Monday, May 21, 2018
When we got home from Deadwood on Saturday, we had the mother of all hailstorms. It lasted almost forty-five minutes, and the temperature dropped dramatically. Tuesday was windy and cold, so we decided to skip our planned trip to Lead and Spearfish and stay inside where it was warm. Here’s hoping for better weather on our way home, so we can visit the places we missed along the way.
We left Sturgis yesterday and drove to Devils Tower, Wyoming. As we approached the entrance to Devils Tower National Monument from WY-24E, the tower suddenly popped up from out of nowhere against a backdrop of pine forest merging with rolling plains. It was breathtakingly beautiful, and it was one of the most amazing sights we’ve seen on this trip so far.
Scientists initially thought Devils Tower was the core of an ancient volcano. However, recent data has determined it is an igneous intrusion, which is a a formation in which molten magma was forced into sedimentary rocks above it and cooled underground. As the magma cooled, it contracted and fractured into columns.
Devils Tower stands 867 feet from base to summit, rising 1,267 feet above the Belle Fourche River. The base of the tower is roughly a mile in circumference. A 1.25-mile trail encircles the base. The face of the butte is fluted like a massive column, standing in stark relief against the sky.
People come from all around the world to climb this unique wonder. We saw several dozen climbers on the tower while we were there, tiny specks of color—red and blue and yellow and chartreuse—nearly invisible to the naked eye—free climbing up the sheer face of the butte.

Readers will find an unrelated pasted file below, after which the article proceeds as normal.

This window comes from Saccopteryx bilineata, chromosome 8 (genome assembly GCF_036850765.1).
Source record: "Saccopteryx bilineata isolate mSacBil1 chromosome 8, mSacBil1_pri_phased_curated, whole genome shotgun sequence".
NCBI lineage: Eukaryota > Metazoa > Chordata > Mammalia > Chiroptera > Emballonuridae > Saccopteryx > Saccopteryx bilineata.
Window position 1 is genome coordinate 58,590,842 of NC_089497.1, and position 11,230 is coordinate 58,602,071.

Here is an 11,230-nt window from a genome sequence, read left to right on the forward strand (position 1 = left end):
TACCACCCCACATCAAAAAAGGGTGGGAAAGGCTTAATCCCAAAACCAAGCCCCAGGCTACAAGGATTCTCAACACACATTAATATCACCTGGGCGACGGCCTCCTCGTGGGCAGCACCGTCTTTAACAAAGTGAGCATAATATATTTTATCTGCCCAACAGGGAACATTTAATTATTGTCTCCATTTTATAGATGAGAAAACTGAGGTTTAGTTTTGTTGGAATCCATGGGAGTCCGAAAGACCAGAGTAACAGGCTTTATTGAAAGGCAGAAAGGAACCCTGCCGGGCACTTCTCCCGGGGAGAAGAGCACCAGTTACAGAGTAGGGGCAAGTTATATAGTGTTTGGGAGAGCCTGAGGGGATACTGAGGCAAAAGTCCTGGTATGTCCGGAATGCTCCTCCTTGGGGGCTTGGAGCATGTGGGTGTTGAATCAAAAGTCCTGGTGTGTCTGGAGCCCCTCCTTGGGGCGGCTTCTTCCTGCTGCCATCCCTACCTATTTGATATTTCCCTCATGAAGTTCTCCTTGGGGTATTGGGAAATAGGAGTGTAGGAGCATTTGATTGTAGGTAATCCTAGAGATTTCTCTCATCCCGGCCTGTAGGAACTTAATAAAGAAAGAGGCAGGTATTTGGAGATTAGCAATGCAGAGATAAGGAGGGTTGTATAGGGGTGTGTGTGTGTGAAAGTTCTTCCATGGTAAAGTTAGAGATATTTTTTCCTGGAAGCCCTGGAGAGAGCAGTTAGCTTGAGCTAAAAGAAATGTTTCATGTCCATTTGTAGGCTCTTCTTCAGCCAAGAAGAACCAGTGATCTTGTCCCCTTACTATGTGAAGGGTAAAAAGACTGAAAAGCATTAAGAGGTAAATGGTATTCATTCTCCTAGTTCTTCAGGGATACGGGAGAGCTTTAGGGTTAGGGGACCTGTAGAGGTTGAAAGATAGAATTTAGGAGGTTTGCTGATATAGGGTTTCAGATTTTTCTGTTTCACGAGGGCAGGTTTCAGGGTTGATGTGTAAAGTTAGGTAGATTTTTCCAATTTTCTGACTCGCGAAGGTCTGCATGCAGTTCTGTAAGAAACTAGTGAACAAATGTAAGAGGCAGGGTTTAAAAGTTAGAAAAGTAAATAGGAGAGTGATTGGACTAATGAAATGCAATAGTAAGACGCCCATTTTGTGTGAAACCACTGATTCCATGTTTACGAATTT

The tower is sacred to many of the Northern Plains Indians and indigenous people. Bear Lodge is one of many Indian names for Devils Tower, which is a direct translation of the Lakota name Mato Tipila. It is the site of ceremonial rituals, including sun dances, sweat lodges, and prayer and artifact offerings.There is a voluntary climbing mortorium in June, out of respect for their traditions and beliefs.
The name “Devils Tower” originated in 1875, when Colonel Richard Irving Dodge led geologist Walter P. Jenney’s scientific expedition through the Black Hills region to confirm claims of gold, first started by Lt. Colonel George Armstrong Custer. The name was incorrectly translated as “Bad God’s Tower,” which was amended to “Devil’s Tower.” A clerical error resulted in the omission of the apostrophe, thus the name became Devils Tower.
In popular culture the tower is associated with Steven Spielberg’s 1977 movie Close Encounters of the Third Kind. Who doesn’t remember the iconic scene from the film when Richard Dryefuss’s character made a model of Devils Tower out of mashed potatoes?
On September 24, 1906, President Theodore Roosevelt, by authority of the Antiquities Act, proclaimed Devils Tower to be the first National Monument. Roosevelt, who loved the American West, made Dodge’s translation the official name of the eerily splendid rock formation.